• % of scholars demonstrated a statistically significant increase in Calculus assessment scores from pre- to post-­MPP.

College Writing Readiness

  • % of scholars demonstrated a statistically significant increase in the College Writing Readiness Assessment scores from pre- to post-­MPP.

PRE-MED ATTITUDES & ASPIRATIONS

Does scholar engagement in PRE-MED readiness courses increase their interest in pursuing PRE-MED in college?
  • % of scholars plan or committed to declare an academic major in a STEM field in college.
  • % of scholars plan or committed to enroll and complete a pre-medicine program at a four-year university that provides them with all the required pre-med courses needed to apply for medical school.

Does scholar engagement in PRE-MED courses increase their interest in pursuing a career in medicine.
  • % of scholars committed to pursue a career path in medicine and healthcare.

  • % of scholars plan to apply to medical school to pursue a career in medicine.

ACCESS TO ROLE MODELS, NEW FRIENDSHIPS, AND A PEER NETWORK OF SUPPORT & ENCOURAGEMENT

Are scholars developing supportive peer and adult networks to guide and support their path to becoming a medical doctor?
  • % of scholars indicated that they have established professional relationships with medical physicians and other healthcare professionals who have impacted their future college and career goals. STO, MTO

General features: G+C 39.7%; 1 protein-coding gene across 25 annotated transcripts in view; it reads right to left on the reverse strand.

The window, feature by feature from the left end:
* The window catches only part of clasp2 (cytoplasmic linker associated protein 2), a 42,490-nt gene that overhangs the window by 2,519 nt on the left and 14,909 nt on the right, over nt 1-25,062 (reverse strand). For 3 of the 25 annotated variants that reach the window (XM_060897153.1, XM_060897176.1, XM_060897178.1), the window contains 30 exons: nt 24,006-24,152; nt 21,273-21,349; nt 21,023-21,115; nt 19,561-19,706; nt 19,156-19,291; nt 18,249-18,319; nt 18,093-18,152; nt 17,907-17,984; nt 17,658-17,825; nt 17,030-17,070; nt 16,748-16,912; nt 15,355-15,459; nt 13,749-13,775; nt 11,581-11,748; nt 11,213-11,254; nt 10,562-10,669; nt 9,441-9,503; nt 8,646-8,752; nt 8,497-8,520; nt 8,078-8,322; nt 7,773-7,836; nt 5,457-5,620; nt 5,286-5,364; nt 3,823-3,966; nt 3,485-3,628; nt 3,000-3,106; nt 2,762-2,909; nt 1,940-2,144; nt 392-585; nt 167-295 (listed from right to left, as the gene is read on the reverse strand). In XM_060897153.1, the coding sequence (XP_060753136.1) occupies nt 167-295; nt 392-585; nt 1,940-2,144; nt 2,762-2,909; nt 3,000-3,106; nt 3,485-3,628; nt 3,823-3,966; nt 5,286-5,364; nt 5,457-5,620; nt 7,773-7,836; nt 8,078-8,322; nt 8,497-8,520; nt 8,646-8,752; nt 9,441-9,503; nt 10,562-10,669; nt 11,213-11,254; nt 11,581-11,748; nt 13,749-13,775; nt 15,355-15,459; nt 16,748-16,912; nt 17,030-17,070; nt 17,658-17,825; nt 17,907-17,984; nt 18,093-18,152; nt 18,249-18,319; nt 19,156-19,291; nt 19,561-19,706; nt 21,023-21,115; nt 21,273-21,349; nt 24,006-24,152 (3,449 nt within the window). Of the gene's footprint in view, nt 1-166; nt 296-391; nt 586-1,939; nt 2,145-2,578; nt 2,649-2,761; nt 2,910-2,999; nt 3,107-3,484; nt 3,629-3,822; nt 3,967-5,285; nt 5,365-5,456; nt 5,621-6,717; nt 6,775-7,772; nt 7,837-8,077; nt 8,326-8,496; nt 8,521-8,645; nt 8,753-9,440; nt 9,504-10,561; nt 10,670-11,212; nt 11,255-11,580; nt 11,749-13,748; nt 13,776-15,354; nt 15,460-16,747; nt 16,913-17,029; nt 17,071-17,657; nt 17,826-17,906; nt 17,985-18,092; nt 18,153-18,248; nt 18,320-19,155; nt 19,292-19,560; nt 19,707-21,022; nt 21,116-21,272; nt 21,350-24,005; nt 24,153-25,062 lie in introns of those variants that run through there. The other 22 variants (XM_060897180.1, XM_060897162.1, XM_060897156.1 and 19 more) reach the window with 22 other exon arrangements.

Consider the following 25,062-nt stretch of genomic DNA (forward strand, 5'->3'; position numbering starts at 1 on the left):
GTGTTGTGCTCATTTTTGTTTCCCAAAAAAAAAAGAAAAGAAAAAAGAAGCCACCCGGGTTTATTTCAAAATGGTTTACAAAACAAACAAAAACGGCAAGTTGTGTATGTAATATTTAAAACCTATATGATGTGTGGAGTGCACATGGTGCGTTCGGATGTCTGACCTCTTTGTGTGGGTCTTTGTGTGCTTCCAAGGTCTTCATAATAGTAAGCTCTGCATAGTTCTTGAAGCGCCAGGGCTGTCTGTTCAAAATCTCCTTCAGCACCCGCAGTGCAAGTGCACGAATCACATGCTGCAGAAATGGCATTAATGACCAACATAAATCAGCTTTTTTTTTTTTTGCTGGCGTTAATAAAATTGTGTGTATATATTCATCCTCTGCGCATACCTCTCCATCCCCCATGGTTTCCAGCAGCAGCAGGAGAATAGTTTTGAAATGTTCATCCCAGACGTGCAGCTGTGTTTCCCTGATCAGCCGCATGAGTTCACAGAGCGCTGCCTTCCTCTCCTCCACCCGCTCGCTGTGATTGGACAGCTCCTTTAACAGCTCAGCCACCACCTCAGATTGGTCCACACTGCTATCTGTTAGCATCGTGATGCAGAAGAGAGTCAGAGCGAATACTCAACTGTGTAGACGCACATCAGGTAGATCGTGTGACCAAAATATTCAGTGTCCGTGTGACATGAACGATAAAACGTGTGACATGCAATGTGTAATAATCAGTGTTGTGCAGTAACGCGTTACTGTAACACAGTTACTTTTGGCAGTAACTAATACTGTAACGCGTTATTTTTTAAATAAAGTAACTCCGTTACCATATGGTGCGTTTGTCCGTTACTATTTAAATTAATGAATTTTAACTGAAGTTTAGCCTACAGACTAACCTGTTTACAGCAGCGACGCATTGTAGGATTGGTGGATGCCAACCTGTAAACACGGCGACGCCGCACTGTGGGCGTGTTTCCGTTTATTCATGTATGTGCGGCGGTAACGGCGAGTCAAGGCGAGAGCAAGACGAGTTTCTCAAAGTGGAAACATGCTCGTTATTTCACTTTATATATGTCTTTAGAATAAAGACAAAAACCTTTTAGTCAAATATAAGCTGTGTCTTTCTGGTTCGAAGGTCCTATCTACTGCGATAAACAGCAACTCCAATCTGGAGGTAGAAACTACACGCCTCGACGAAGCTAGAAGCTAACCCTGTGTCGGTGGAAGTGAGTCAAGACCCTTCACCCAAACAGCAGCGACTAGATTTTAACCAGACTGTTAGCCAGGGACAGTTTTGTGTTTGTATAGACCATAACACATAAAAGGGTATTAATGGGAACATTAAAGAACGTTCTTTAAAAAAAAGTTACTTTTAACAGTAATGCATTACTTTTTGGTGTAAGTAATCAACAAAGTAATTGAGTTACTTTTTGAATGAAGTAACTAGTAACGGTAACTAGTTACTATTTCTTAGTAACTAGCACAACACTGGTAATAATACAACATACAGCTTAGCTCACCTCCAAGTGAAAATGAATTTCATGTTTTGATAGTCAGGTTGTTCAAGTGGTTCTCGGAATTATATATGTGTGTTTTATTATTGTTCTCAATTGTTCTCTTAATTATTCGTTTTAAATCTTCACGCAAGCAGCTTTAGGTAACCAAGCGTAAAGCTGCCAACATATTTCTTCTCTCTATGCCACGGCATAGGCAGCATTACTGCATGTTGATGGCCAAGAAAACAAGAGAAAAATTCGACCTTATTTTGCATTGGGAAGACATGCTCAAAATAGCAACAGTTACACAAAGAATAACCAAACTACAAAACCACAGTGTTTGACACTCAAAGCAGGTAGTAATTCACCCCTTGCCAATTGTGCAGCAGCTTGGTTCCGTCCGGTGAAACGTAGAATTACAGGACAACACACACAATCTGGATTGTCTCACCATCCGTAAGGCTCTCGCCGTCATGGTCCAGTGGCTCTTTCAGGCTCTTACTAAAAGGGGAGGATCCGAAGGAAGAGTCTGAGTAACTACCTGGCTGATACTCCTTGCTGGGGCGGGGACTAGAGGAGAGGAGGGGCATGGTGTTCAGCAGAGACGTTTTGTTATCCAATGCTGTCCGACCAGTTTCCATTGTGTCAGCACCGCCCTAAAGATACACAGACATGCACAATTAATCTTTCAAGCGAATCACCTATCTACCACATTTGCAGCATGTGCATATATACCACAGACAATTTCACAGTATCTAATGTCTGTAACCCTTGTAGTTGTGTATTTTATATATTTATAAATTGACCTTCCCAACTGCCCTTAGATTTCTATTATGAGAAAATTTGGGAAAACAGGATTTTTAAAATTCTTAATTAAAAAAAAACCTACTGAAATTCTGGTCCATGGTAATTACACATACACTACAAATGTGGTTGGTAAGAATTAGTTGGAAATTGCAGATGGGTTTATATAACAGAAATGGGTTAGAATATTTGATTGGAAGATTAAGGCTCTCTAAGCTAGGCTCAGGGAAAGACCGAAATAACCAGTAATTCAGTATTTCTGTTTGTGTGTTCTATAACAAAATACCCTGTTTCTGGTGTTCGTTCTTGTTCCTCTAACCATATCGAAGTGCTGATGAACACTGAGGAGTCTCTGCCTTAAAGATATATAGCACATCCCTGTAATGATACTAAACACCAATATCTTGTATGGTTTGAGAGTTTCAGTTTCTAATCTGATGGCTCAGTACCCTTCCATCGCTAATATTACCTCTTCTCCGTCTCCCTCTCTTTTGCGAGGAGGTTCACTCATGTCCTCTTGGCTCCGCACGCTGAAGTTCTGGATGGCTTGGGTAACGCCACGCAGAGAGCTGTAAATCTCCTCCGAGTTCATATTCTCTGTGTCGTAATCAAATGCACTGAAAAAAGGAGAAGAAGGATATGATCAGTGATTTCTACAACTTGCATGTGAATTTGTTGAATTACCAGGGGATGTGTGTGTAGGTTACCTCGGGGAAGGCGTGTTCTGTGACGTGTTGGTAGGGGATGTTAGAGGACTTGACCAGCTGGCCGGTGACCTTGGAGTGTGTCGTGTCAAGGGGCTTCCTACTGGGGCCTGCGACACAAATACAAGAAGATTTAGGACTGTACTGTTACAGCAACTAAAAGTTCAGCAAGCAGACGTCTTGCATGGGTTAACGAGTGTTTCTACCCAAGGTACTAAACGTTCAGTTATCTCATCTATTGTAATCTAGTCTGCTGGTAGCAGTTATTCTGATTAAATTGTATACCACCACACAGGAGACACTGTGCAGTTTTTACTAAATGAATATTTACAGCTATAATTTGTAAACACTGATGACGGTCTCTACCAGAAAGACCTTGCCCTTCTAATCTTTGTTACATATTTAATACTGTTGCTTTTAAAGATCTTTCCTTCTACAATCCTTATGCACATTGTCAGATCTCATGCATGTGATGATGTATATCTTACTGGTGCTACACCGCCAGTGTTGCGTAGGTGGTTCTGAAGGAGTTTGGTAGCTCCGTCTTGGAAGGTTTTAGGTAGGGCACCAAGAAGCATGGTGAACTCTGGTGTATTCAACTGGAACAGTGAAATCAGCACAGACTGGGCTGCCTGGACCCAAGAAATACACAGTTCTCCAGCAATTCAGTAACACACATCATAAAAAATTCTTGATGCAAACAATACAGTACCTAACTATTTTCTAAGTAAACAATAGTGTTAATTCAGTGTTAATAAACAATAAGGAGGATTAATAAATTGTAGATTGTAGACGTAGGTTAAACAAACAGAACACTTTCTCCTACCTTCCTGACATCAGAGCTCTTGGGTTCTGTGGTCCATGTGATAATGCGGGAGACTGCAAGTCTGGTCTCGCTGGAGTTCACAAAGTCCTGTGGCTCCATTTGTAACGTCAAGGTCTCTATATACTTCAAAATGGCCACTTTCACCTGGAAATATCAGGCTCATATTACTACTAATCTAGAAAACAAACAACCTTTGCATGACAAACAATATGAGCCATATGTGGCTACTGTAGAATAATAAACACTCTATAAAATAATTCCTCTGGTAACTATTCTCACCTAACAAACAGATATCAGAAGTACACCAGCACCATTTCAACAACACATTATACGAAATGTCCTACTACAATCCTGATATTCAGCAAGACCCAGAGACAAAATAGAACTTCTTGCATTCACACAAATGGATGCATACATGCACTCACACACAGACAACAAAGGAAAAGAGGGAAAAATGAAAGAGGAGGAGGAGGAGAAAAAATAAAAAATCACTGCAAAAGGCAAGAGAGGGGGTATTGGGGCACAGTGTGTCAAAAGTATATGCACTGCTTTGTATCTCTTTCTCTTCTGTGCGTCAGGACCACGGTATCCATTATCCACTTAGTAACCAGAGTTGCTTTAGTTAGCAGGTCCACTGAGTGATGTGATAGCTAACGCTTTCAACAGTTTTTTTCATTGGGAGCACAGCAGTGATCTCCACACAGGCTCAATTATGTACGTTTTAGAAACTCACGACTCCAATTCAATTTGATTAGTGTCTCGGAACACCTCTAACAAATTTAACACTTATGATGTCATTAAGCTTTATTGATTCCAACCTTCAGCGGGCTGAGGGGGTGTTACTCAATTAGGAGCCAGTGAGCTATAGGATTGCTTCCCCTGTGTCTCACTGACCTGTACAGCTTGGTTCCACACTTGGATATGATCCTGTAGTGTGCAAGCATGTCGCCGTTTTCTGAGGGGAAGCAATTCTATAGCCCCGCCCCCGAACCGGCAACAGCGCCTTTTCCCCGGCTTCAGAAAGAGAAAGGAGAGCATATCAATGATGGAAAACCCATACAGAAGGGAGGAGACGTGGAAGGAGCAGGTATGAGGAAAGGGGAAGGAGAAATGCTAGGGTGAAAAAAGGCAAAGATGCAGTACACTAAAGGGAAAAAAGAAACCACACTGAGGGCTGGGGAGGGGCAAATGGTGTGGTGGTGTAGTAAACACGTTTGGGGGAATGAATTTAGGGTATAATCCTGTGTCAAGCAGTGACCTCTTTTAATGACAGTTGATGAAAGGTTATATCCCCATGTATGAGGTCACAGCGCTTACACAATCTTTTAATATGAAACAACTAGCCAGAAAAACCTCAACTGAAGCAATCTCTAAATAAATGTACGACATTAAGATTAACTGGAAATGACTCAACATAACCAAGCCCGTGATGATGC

• % of scholars reported feeling part of a community of students who are interested in pursuing a career in medicine and healthcare. STO, MTO
  • % of scholars reported that the new friendships they gained from attending the program provided a peer network of support and encouragement. STO, MTO

Do scholars feel like they belong in and can succeed in the field of medicine as a medical doctor?
  • % of scholars reported that they believe in themselves to achieve the goal of becoming a medical doctor.

COLLEGE READINESS

College Admissions Knowledge

  • % of scholars have the knowledge to apply to college as demonstrated by the college admissions knowledge assessment.

College Entrance Exam Completion

  • % of scholars reported that they feel prepared to perform well on college entrance exams.
  • % of scholars have registered and taken the SAT or ACT college entrance exams at substantially higher rates in comparison with non-participating peers.

Financial Aid Knowledge

  • % of scholars have completed the Free Application for Federal Student Aid (FAFSA) at substantially higher rates in comparison with non-participating peers.